I can agree with most of this.

    My only addition after being in this business for quite a few years – are you able to ask the right type of questions? Sometimes questions about the client and the team they have around them to deliver your solution.

    This is always the hardest part for me.

    Warmest regards



    1. Doug Kessler November 11th, 2020

      Thanks, Chris — and nice one. Maybe you can know a business by the questions it asks.

  4. Nick Ashmore ResponseTap November 11th, 2020

    This is the best piece I’ve read on the importance of creating and managing your culture. Especially love the idea of ‘this is us on our best day’ and being allowed to not always reach the standard every time.


    1. Doug Kessler November 11th, 2020

      Thanks, Nick! Yeah, that was a real insight for me. That you’re not a hypocrite just because you struggle to live your ideals every day.

      A bit of self-forgiveness can go a long way!

  5. Jed Mole Acxiom (IPG) November 11th, 2020

    A smart person said to me ‘values don’t count until they cost you something’. The idea being, they’re easy to say, harder to live when the right choice is the hard choice. In my experience, you guys do this. I’ve seen and felt it. This is a great piece, reflects V and, as is often the case, inspires many. Thank you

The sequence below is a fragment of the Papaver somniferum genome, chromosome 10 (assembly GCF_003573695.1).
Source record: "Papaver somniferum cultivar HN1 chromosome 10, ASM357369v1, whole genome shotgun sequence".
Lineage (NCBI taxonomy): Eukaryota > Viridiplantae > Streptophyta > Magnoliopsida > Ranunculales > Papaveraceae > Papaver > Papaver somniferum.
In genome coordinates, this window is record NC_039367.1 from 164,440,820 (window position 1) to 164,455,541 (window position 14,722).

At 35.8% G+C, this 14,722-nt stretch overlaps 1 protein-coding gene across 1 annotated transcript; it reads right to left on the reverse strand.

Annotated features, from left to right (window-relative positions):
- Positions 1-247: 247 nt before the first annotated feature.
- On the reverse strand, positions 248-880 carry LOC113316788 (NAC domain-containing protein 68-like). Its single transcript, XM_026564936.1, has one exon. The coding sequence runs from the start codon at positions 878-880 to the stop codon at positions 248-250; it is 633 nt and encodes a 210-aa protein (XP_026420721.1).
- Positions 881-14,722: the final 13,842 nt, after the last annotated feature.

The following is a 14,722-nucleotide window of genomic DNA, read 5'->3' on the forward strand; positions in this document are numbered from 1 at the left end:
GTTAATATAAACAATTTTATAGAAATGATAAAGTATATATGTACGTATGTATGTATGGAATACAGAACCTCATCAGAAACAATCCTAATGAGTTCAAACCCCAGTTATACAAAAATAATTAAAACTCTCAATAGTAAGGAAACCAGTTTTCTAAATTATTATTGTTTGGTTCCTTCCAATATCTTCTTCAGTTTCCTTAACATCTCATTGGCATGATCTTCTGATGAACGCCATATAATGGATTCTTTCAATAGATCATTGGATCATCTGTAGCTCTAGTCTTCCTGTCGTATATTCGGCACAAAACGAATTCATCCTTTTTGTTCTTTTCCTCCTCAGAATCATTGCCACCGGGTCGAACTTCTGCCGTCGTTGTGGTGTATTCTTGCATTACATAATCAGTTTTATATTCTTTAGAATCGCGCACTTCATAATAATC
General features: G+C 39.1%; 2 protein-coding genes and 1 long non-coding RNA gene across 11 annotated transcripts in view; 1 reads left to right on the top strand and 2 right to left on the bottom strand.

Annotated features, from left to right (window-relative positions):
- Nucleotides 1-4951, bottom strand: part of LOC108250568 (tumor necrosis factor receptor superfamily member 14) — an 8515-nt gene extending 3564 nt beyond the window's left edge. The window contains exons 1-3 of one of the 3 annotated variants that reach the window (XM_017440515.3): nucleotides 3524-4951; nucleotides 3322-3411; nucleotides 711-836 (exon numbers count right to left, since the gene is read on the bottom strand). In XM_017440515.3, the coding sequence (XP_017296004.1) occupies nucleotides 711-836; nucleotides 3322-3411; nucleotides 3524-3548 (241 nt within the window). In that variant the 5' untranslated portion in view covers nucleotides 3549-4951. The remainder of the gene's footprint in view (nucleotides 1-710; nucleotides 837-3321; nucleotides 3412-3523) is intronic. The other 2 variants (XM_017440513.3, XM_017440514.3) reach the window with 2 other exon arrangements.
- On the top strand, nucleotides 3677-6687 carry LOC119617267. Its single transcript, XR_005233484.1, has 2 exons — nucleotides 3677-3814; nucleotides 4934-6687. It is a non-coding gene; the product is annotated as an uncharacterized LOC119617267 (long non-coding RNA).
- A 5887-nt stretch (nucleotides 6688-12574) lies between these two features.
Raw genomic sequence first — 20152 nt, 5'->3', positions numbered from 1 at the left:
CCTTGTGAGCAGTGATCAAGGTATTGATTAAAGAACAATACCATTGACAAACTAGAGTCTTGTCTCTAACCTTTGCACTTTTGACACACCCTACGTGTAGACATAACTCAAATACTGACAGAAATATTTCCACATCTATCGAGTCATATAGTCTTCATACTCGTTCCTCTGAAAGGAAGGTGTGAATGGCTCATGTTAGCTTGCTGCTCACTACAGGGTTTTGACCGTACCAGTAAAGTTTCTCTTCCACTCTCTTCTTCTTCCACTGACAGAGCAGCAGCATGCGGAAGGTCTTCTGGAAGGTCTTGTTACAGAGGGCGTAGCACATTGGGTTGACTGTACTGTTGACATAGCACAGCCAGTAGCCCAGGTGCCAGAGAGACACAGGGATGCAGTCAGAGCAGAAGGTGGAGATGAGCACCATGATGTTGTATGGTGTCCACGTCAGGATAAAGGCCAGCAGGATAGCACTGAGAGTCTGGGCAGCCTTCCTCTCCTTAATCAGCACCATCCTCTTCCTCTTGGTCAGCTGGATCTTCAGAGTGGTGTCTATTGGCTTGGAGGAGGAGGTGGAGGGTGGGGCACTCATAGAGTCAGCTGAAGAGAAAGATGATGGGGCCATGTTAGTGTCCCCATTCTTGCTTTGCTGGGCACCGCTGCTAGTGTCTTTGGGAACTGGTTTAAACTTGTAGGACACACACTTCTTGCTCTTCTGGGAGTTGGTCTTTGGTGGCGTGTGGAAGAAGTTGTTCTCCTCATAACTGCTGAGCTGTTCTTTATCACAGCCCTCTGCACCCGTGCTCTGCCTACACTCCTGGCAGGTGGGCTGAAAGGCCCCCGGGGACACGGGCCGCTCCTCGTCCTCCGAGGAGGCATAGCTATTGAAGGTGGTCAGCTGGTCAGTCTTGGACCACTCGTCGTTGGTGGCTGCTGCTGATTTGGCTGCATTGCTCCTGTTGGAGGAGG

1. Doug Kessler November 11th, 2020

      Thanks, Jed! Love that concept of the cost of values. I do think we’ve paid some prices for ours — and I’m really, really glad we did. Thanks again.

  6. Justin Blackman Pretty Fly Copywriting November 11th, 2020

    Holy shit. This makes me want to dust off my resume and apply.


    1. Doug Kessler November 11th, 2020


      We like a bit of dust on a CV. Also coffee stains.

  7. Patricia Beks Tech to Market November 12th, 2020

    I had to stop reading. Because it made me feel jealous next level. What an amazing piece of content and spot-on description. Can we steal it from you to grab our similar company culture? Absolutely loved it! Big compliments.


    1. Doug Kessler November 30th, 2020

      Thanks! Steal away (we surely did).

  8. Amanda Russell Brado November 17th, 2020

    I’ve loved you guys since Crap. I just looked it up, and that was seven years (and one job) ago. Congrats on being the kind of company worth reading and following for this long — that takes a lot of effort, honesty, hard work, and attitude.


    1. Doug Kessler November 30th, 2020

      Thanks, Amanda! A lot of crap has flowed under the bridge since then…

  9. Kacem Jlidi Meem Communications November 23rd, 2020

    Not sure what I’m feeling right now. I was reading this out loud and almost cried at one point. I so so so want to be part of this, but am I worthy?


    1. Doug Kessler November 30th, 2020

      Thank you! (Send in a CV — I’m not worthy either and I’ve managed to hang in here).

  10. Lora Kratchounova Scratch Marketing + Media November 23rd, 2020